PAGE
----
We seem to be experiencing a growth spurt within our flight simulation community as I’m seeing more and more questions pop up within social media circles regarding multiplayer options for flight simulation. I wrote about this very subject many years ago, but like many things in life….things change and in our case, the change has been for the good of the hobby. Allow me take a short walk down memory lane and then I’ll explain all the online multiplayer options for flight simulation.
As some of my readers will know, I’ve been a part of the flight simulation community for a long, long time. A little over 34 years to be exact and my first experience with multiplayer dates back almost as long. Well….sort of. See, my friend and I both had Commodore 64 computers and we both enjoyed the subLogic Flight Simulator (which eventually became Microsoft Flight Simulator). Anyway, long before the internet and long before the online multiplayer networks we have today were even thought of, my friend and I would get together at either his house or my house and we would setup both of our C-64’s and we would fly together. Of course, the only way I could see his plane was to look at his TV set and the only way he could see mine was to glance over at mine. But we set them nearly side-by-side and we had hours and hours of fun.
Of course sometimes one of us would pretend to be a crude version of ATC and we would provide clearance instructions to each other. I’ll admit, neither one of us knew what we were doing and pretty much everything we based our experience on was what we had seen in the old Airport disaster movies (Airport, Airport 75, Airport 77 and Airport 79) with perhaps a mix of comedic fun from watching Airplane. No, I’ll neither confirm or deny I ever sniffed glue. LOL Anyway….neither of us could imagine that someday we could enjoy the hobby in a true networked multiplayer environment with real-live humans performing the knowledgeable and experienced role of ATC and we could fly our favorite aircraft all over the world. Enough of my old history, let’s get back on subject.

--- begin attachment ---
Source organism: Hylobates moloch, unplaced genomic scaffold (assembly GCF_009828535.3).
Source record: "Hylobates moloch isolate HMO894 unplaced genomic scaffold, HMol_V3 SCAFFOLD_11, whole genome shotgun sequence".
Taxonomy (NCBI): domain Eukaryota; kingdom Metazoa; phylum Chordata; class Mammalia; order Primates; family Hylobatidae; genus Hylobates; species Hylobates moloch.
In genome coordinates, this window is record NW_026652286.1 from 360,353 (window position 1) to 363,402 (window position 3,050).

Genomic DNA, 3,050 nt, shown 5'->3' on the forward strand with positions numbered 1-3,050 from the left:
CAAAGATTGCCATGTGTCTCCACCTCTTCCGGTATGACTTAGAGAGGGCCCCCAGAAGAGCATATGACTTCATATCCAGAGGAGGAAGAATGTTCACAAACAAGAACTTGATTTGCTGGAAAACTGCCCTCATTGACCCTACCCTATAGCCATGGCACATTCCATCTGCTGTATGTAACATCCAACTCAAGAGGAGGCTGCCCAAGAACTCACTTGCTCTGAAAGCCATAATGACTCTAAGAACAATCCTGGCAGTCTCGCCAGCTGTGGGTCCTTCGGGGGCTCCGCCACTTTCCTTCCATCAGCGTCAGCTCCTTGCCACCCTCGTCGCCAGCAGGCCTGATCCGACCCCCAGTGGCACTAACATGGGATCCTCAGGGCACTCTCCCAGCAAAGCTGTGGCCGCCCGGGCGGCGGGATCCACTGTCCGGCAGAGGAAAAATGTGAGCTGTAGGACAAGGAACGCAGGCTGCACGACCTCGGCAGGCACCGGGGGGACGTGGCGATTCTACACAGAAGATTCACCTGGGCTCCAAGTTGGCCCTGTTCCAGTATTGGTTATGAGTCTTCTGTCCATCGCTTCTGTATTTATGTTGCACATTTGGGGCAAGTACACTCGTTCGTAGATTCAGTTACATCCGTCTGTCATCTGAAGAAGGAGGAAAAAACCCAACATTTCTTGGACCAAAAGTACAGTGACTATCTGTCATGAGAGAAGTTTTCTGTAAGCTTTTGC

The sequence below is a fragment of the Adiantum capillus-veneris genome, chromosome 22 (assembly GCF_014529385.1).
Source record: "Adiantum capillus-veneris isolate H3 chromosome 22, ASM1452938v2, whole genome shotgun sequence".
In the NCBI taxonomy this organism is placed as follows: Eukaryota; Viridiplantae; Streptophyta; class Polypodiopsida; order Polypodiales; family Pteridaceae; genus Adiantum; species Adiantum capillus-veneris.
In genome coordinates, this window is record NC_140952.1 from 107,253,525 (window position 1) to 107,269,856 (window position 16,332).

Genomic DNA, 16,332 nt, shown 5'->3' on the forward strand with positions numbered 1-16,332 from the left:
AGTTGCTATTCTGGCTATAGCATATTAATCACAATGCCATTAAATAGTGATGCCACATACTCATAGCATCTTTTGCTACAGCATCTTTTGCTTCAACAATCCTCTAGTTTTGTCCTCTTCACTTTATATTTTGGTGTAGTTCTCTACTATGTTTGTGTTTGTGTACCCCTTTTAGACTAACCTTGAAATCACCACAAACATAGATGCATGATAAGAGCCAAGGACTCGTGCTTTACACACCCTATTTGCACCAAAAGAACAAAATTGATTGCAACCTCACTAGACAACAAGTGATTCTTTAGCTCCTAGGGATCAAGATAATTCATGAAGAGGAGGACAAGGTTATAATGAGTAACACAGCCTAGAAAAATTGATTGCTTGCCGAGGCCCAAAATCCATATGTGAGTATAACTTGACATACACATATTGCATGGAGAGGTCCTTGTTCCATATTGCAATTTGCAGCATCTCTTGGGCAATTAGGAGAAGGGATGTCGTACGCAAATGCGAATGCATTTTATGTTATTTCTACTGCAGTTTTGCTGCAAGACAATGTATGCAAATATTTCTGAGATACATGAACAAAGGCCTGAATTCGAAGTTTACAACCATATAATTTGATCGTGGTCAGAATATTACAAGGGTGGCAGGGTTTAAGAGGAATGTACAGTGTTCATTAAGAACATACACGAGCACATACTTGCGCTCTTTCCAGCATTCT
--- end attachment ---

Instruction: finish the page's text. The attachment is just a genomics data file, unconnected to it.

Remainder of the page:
Setting the Stage
As the title suggests, the purpose of this writing is simply to share with those who care to read…the available online multiplayer options which are available for flight simulation. This includes the older FSX (boxed), FSX Steam Edition, all versions of Prepar3D and X-Plane flight simulation platforms. It has long been a desire of mine to write a definitive guide to multiplayer (specifically VATSIM) and one of these days I might just get around to it. But for now, I’ll share with you the options available and provide links where you can conduct your own research to determine how you can get started.
Finally, of the options I’m going to discuss in this writing…I feel I need to break them down into three different categories. The first being “free/no-cost full ATC simulation”, “paid full ATC simulation” and “No ATC simulation”. We’ll start with the later and work our way from there.
No ATC Multiplayer Environment
There really is only one in this category which I will discuss in this posting. If all you are really looking for is a solution where you and your friends can fly around, perform pattern work and essentially not have the need to worry about Air Traffic Control services, then FSCloud might be of interest to you. FSCloud works with FSX, P3D and XPlane 10/11. The cost is absolutely free and the process for registering an account, downloading and setting up the software and getting online is easy. The focus on realism isn’t as strong as you’ll find on VATSIM, IVAO or Pilot Edge. However, common courtesy of others should still be considered when using FSCloud. In other words, follow their rules and guidelines and you should be OK. I’ve often used FSCloud (and still do from time to time). Visit the FSCloud website for complete information on registering for an account, downloading the client software and please familiarize yourself with their rules and guidelines.
Paid Full ATC Simulation
As was the case with the previous category, currently there’s only one option available in the paid category of full ATC simulation and that is the PilotEdge Network. PilotEdge works with Microsoft Flight Simulator 2004, Flight Simulator X (including FSX Steam Edition), all versions of Prepar3D and X-Plane 10/11. One of the main advantages of PilotEdge (as compared to VATSIM/IVAO) is they provide Air Traffic Control on a guaranteed basis during specific hours, in a specific area. Their staffing hours are 8 AM – 11 PM Pacific, 7 days a week. At the time of this writing, PilotEdge offers ATC within the Seattle, Oakland, Los Angeles, Denver, Salt Lake City and Albuquerque ARTCC’s. This coverage is split into two different subscription options including ZLA (Los Angeles) and Western US. Subscription plans start at $19.95 per month for just the ZLA area. An additional $19.95 per month would be required for access into the Western expansion area. A two week free trial is available.